If you already build your application and its modules using Ivy, it is really easy to leverage your Ivy repository to download your application and all its dependencies on the local filesystem, ready to be executed. If you also put your settings files as artifacts in your repository (maybe packaged as a zip), the whole installation process can rely on Ivy, easing the automatic installation of any version of your application available in your repository!


The packaging instructions are contained in "packager.xml" in a simple XML format. At resolve time this file gets converted into a "build.xml" file via XSLT and then executed using Ant. Therefore, Ant must be available as an executable on the platform. The Ant task executes in a separate Ant project and so is not affected by properties, etc. that may be set in any existing Ant environment in which Ivy is running. However, Ivy will define a few properties for convenience; see the "Properties" listed below.


Setting a resourceURL will cause the resolver to override the URLs for resources specified by the packaging instructions. Instead, all resources will be downloaded from an URL constructed by first resolving the resourceURL pattern into a base URL, and then resolving the resource filename relative to that base URL. In other words, the resourceURL pattern specifies the URL "directory", so it should always end in a forward slash.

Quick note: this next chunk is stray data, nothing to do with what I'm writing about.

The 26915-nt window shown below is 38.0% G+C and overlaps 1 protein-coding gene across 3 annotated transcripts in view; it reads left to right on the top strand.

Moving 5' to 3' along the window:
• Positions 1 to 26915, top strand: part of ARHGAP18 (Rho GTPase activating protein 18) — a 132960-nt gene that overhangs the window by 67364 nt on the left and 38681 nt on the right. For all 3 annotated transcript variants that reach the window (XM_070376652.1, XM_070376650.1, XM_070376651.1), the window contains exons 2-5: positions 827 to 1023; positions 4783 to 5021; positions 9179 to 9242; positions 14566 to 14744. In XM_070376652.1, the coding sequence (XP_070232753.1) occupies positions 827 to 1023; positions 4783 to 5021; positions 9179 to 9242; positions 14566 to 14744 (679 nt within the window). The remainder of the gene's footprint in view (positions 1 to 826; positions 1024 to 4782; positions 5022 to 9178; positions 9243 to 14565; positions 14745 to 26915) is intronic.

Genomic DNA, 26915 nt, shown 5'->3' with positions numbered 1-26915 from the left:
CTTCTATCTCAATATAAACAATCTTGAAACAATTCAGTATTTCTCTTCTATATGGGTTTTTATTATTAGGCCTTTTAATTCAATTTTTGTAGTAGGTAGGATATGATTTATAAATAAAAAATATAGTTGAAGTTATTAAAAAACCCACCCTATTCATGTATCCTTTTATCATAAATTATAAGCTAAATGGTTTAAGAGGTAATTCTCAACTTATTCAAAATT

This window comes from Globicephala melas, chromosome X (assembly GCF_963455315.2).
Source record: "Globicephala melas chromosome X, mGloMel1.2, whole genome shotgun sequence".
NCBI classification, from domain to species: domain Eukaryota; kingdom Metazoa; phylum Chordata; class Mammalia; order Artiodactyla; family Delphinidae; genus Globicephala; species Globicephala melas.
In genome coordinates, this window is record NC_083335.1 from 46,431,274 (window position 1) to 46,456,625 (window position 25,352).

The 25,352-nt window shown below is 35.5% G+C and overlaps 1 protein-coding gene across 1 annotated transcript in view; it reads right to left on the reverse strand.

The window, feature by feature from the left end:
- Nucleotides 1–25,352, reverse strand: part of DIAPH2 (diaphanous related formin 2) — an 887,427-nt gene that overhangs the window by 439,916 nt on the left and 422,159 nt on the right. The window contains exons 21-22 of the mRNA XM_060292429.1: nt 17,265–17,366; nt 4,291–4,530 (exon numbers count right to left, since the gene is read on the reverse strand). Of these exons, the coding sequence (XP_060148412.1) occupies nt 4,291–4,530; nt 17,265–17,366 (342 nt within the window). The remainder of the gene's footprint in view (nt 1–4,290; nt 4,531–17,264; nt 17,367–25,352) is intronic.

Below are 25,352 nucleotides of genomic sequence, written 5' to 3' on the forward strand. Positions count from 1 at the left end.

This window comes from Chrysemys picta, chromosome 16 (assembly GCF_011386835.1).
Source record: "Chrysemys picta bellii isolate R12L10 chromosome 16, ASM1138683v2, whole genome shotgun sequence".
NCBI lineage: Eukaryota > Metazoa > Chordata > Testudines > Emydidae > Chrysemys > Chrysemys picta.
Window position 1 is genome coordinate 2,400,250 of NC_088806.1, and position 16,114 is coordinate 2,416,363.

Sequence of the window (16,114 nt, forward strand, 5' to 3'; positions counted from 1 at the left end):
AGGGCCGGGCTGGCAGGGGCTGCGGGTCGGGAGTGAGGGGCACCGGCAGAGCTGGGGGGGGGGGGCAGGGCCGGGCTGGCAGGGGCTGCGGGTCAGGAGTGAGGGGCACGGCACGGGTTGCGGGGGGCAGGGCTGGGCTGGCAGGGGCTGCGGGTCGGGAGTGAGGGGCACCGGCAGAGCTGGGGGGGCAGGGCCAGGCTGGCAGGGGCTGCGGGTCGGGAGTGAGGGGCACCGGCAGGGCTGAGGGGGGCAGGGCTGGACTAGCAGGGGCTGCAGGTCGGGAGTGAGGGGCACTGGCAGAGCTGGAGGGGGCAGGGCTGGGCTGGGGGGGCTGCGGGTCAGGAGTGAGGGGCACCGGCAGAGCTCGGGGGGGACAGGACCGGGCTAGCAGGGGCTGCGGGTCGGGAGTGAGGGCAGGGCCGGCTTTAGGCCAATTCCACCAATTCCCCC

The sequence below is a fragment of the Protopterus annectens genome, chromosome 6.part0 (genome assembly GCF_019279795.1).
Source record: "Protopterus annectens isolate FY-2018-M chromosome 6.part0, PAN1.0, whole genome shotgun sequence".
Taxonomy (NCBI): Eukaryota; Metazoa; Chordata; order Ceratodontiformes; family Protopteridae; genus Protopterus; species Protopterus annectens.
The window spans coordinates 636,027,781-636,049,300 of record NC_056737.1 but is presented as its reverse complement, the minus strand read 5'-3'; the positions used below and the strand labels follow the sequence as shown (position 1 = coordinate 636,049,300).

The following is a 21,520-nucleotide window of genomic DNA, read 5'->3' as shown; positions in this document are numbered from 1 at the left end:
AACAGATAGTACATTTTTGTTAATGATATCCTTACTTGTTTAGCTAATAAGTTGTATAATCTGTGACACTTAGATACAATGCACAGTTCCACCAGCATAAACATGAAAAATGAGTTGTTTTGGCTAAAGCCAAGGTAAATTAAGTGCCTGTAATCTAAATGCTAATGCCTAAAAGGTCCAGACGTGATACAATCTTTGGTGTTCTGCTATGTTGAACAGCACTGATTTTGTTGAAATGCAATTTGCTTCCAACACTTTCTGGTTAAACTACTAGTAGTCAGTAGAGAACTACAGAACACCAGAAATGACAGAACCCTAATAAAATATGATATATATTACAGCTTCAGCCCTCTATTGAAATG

Defines a packager resolver which points to the online repository. Builds will occur in a subdirectory of$user.home/.ivy2/packager/build, downloaded resources will be cached in $user.home/.ivy2/packager/cache and the mirror site organisation/[module]/ will be tried first for all resources. 041b061a72